Why restaurants can’t find workers right now
Labor is a problem in the industry right now. Sales are increasing. Operators are hiring. And they are struggling to fill jobs. Help-seeking ads are everywhere, and industry executives are publicly calling it one of the worst shortages the company has seen in years.
The problem was highlighted again on Friday when restaurants added 187,000 jobs. It was robust, but perhaps not as robust as it perhaps should have received high sales levels and demand. Many operators we speak with are squarely responsible for the inability to hire workers.
Labor shortage, despite generally high unemployment, is a complex problem that may take some time to resolve.
A multi-unit metro operator I know sent an email explaining why they think the industry is short of workers. We’ve included a lot of their comments here, to help explain exactly why so many restaurants are having issues.
“I have spent over 70% of my time in the last few weeks recruiting and interviewing. I’ve only been able to hire nine people and we need 40 to 50 people right now. Team members on time more than supervisors, assistants and managers are the area we don’t seem to recruit. “
By the way, I know a lot of metro operators. All of them seem busy all the time right now, mostly working in their stores because they can’t find staff.
This franchisee paid $ 3 an hour more than the local minimum wage and recently added a premium of $ 2 an hour while excess unemployment benefits last. “Very limited success.”
A refrain of many people is for the industry to simply “pay higher wages”. But he is. Wages rose 4.6% between January and March, according to federal data. That’s 18% on an annualized basis. David Maloni, executive vice president of analytics at Arrowstream, said the industry has not exceeded 1.8% since 2007.
It should be noted that Subway operators run low volume restaurants and have customers who are reluctant to order more expensive items. It is not that easy for the company to offset higher labor costs against the price. Still, most of the operators we speak with have said they just can’t find workers, period.
“We currently have three stores closed for lack of team members. We have a number of stores with very limited hours (open 11 a.m., close 7 p.m., closed Sunday evening, closed all day Sunday). We have disabled third-party delivery to reduce the load and stress on teams. “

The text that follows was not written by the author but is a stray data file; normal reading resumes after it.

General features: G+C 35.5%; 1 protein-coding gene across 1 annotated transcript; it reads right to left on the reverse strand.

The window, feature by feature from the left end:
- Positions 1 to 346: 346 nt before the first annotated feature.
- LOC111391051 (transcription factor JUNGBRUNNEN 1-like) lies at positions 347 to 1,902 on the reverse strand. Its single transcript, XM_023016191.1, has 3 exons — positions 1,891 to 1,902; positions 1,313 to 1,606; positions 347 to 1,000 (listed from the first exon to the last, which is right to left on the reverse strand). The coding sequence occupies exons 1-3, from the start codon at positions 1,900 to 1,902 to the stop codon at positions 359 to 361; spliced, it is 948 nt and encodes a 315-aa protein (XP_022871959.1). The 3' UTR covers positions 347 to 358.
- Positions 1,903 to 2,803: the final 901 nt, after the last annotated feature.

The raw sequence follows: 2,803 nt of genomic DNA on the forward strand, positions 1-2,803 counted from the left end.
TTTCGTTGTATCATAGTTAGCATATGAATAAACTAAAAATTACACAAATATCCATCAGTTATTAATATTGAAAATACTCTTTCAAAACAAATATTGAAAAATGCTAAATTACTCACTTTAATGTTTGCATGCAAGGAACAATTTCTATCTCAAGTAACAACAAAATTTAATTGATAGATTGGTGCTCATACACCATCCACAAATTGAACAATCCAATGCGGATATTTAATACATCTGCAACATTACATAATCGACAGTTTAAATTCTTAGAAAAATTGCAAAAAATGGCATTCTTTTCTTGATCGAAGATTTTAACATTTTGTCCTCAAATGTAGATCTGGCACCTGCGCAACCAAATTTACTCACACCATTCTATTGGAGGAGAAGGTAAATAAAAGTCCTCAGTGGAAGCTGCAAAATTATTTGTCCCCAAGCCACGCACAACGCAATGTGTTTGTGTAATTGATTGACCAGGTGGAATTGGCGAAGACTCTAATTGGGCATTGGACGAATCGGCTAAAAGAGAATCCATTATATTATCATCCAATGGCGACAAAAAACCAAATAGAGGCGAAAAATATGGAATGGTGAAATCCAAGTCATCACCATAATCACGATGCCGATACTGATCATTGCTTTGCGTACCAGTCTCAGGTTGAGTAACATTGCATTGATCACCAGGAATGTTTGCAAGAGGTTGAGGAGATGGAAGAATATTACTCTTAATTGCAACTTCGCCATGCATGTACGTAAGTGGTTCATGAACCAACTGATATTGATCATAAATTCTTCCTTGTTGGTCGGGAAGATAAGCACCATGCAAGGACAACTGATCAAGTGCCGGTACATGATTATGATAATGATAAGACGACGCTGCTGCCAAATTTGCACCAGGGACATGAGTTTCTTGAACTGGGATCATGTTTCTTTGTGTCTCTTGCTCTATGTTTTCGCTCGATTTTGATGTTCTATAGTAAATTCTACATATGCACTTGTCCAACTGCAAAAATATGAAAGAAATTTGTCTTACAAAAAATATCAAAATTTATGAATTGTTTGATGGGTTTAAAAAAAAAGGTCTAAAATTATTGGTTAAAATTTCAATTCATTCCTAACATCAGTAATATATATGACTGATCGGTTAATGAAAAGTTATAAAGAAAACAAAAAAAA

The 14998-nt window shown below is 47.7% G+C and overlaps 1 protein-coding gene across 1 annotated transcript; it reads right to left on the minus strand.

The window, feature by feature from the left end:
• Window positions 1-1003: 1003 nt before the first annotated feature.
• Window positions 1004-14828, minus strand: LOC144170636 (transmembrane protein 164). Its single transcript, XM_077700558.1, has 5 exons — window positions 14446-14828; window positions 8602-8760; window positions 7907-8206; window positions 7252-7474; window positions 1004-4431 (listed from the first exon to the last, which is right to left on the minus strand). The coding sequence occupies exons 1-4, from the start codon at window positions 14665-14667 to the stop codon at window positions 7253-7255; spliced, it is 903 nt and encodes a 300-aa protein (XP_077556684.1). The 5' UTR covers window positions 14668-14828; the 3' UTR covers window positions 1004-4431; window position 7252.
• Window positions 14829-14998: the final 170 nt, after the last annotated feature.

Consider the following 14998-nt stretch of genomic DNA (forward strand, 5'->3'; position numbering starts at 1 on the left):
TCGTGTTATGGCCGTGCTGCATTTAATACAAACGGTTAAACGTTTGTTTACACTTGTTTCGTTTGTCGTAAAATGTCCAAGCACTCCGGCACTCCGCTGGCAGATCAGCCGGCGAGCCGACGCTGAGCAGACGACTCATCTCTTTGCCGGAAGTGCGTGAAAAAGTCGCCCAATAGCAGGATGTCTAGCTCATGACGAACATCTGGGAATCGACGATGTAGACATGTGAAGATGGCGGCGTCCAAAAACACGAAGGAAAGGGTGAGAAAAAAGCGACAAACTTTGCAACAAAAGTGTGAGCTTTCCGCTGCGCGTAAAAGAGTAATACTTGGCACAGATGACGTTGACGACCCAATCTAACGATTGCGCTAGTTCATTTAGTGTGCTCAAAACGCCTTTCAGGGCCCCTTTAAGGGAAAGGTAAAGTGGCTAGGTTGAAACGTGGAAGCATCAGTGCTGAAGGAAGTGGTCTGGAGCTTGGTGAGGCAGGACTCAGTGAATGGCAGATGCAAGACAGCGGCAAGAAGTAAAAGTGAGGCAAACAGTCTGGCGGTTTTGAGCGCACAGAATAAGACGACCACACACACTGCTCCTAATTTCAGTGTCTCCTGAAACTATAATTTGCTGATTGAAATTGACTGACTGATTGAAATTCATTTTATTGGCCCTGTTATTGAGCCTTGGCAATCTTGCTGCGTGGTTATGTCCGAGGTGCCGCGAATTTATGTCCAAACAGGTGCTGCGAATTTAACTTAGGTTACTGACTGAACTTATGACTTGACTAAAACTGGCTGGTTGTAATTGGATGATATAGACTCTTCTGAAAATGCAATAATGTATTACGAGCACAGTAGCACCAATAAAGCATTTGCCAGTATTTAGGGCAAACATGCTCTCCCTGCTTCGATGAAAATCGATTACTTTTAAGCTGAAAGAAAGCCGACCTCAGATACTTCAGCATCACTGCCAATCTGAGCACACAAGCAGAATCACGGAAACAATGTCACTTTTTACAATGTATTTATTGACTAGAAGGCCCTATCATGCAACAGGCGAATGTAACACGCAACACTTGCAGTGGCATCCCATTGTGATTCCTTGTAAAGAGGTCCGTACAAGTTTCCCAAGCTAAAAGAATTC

Other efforts won’t work either.
“Last week, given that we had only had a handful of applicants in the previous seven days, we instituted a $ 300 signing bonus for a number of our sites.”
“What I told our team was: for now it’s not about sales and profits, it’s about keeping our managers and key people until the autumn. If we find ourselves in September without some of our great team members, then we will have real problems. “
So why is staffing so difficult? This operator mentioned a few factors: anxiety over COVID – which is legitimate, as many people refuse to work in restaurants as long as the coronavirus is an issue – childcare issues and opportunities in other better paid industries.
“Construction labor without skills costs $ 18 an hour here,” the operator said. “Then we have the government which does not help companies in their actions.”
Concerns about the impact of excessive unemployment benefits and stimulus measures on employment are common among operators, most of whom blame payments for lack of manpower. “Long-term unemployment where team members earn $ 15.50 an hour to stay home and watch Netflix or play video games.”
The operator noted that stimulus checks and child care tax credits also hurt the workforce, and said the credit should be based on need and repealed excess benefits. But “even if they did that, we would still have a hell of a lot of staffing time right now. Let the markets dictate and government shouldn’t be a major factor in this equation. “
We believe there are other factors at play as well, including the lack of working teens, in part due to COVID.
But it is also the subject of a sharp increase in demand and the need for labor. Restaurants created more than 600,000 jobs in December. It accounted for 70% of all job growth in April, the second highest on record for a single industry after… December, according to Maloni.
The economy needs to fix all of this, and it probably will in the next few months. In the meantime, just keep the right employees.